Planes at Hartsfield-Jackson Atlanta International Airport, 2005. According… (Barry Williams/Getty Images )
The Transportation Security Administration began installing full-body scanners in American airports shortly after Umar Farouk Abdulmutallab hid explosives in his underwear in a thwarted attempt to blow up a Northwest Airlines jet on its way from Amsterdam to Detroit.
Ever since, passengers have worried about the effects of one type of these scanners -- backscatter X-ray scanners -- may pose to their privacy and health.
As for privacy concerns, sure: a TSA screener somewhere may be able to see a fuzzed-out image of your body the next time you walk through security on your way to a flight.
But where your health is concerned, according to an article published online Monday in the Archives of Internal Medicine, there's "no significant threat" from backscatter X-ray scanners. Even though they use ionizing radiation, which is known to cause cancer, the doses are so low -- less than 1% of the additional radiation a person gets from flying in an airplane in the first place, and about the same received through 3 to 9 minutes of daily life on the ground -- that only a handful of cancer cases are likely to result directly from scanner use.
"If individuals feel vulnerable and are worried about the radiation emitted by the scans, they might reconsider flying altogether since most of the small, but real, radiation risk they will receive will come from the flight and not from the exceedingly small exposures from the scans," wrote the authors, Pratik Mehta of UC Berkeley and Dr. Rebecca Smith-Bindman of UC San Francisco.
Here's some idea of the risk, as calculated by Mehta and Smith-Bindman:
All fliers: Among the estimated 100 million passengers who take 750 million plane rides per year, exposure to backscatter scans will produce six additional cancers over the lifetime of the individuals. To put that in context, the authors projected that 40 million cancers would develop among this population anyway, without the scanner exposure.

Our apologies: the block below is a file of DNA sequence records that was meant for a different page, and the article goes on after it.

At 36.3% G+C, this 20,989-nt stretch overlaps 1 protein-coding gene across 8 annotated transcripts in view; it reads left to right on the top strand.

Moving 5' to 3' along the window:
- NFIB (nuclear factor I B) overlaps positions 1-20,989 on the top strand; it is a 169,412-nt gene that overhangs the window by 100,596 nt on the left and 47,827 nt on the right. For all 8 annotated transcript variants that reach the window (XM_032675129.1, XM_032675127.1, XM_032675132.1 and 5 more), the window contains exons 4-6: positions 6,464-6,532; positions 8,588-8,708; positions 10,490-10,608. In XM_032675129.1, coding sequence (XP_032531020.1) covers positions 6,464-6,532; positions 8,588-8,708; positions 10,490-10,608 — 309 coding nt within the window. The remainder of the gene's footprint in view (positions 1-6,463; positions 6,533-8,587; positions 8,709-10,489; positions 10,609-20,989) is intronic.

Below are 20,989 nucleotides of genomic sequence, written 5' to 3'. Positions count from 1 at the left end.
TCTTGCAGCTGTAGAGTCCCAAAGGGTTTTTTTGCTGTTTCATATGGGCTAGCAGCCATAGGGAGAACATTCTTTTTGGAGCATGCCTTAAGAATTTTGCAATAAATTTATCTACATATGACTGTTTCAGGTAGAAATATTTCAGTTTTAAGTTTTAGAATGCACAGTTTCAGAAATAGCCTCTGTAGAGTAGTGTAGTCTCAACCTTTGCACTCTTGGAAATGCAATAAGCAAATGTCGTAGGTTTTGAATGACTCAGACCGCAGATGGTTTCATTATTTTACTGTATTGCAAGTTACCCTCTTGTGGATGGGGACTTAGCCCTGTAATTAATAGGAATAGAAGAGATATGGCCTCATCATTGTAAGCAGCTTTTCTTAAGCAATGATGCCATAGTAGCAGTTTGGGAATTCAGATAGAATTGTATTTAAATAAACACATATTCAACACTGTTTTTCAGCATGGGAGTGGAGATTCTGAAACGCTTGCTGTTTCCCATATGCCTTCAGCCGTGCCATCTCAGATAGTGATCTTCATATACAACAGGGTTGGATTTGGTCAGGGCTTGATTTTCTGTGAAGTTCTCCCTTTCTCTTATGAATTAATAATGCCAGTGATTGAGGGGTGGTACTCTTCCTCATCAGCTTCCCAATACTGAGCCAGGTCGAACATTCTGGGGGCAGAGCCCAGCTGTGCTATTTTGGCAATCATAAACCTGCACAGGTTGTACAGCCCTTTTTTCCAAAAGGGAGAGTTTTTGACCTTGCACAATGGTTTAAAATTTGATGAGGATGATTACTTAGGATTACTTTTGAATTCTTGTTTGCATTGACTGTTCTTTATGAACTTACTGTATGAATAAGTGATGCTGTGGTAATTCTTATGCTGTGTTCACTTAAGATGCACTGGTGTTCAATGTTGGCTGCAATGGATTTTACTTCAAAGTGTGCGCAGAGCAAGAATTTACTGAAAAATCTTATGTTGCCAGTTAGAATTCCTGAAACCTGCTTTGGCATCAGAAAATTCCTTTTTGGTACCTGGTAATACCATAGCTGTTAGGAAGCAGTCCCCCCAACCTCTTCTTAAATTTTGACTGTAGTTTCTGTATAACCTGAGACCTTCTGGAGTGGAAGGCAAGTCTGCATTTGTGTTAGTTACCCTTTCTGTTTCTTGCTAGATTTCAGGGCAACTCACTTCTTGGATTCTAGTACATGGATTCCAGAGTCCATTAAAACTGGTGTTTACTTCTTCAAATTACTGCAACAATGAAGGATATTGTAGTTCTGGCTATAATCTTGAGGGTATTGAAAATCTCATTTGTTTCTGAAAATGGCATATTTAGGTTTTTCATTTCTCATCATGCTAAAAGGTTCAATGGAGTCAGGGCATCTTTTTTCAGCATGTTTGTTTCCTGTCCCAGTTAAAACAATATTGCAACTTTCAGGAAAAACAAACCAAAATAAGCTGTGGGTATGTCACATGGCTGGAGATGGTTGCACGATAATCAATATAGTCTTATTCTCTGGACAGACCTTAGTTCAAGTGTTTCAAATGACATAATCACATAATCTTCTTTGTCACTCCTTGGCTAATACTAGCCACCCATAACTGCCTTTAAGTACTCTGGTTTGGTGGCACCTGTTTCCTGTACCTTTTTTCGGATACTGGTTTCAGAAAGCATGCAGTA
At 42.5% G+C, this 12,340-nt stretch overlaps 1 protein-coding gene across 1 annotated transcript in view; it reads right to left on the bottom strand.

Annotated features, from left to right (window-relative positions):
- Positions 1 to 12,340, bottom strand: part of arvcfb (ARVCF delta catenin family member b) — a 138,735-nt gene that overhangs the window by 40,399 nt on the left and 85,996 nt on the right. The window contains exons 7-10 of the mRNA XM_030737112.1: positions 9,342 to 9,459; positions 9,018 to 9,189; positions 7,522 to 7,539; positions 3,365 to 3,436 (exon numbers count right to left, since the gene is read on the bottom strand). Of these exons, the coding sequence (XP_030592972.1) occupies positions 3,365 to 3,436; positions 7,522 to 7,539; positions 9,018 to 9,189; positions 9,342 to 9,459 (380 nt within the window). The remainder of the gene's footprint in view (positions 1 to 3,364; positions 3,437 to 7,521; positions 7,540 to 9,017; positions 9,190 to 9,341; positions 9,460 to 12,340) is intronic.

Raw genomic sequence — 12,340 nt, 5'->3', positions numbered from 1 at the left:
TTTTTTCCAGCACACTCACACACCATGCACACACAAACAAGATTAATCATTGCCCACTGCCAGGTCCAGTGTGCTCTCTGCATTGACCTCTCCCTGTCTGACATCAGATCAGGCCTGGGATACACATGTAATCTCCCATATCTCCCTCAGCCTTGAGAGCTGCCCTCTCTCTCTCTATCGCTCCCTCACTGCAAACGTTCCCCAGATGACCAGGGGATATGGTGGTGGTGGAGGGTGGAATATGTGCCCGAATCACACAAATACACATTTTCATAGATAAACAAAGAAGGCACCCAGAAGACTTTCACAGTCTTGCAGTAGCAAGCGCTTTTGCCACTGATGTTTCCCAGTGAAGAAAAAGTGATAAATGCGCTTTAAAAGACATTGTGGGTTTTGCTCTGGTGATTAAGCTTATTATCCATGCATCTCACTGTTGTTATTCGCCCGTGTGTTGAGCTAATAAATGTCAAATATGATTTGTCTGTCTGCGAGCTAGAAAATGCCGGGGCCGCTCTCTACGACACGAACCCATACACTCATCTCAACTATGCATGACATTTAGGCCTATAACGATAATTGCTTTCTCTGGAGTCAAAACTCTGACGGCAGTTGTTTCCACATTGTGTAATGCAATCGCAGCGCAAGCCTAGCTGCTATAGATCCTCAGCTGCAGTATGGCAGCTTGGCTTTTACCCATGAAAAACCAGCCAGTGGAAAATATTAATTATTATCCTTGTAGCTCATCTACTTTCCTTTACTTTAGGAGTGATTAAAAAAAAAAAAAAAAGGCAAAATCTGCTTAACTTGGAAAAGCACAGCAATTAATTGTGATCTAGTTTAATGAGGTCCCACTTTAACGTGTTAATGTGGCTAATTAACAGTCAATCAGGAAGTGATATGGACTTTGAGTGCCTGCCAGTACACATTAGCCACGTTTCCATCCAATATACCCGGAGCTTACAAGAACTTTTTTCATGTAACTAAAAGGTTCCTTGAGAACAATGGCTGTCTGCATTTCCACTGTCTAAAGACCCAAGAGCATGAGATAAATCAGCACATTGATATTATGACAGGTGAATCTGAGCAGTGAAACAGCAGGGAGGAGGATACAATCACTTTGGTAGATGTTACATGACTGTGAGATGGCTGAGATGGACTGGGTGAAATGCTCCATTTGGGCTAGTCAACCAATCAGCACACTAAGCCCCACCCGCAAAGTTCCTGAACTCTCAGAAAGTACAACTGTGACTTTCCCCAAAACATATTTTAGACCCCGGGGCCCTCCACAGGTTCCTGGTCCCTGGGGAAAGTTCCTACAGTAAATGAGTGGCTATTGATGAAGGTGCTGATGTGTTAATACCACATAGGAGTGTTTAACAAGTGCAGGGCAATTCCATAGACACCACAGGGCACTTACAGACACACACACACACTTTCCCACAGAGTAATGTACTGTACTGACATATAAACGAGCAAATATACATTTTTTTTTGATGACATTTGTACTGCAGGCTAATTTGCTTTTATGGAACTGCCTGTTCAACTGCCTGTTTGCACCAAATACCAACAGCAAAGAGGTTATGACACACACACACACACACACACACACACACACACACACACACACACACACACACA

Frequent fliers: Among the 1 million frequent fliers who take 10 six-hour plane trips per week for a year, there would be four additional cancers. 400,000 cancers would occur in those fliers anyway.
Frequent fliers who are 5-year-old girls: The authors looked at 5-year-old girls because children are known to be more sensitive to radiation risk, and because studying girls allowed them to use existing models to look at breast cancer risk. There would be one additional case of breast cancer for every 2 million girls who travel one round trip per week, the authors estimated. Two hundred and fifty thousand breast cancers would be expected to occur in these girls over the course of their lifetimes.
Mehta and Smith-Bindman also calculated that one would need to undergo 50 airport backscatter scans to equal the exposure from a dental X-ray; 1,000 to equal the exposure from a chest radiograph; 4,000 to equal a mammogram and 200,000 to equal a CT scan.
Still, they wrote, the TSA should reverse its stand and approve independent testing of the devices that would ensure they function properly and are used correctly. There are 486 of such scanners in use in 78 U.S. airports. By the end of 2011, there will be around 1,000.
Booster Shots reports on a debate on backscatter airport scanners, published in the journal Radiation.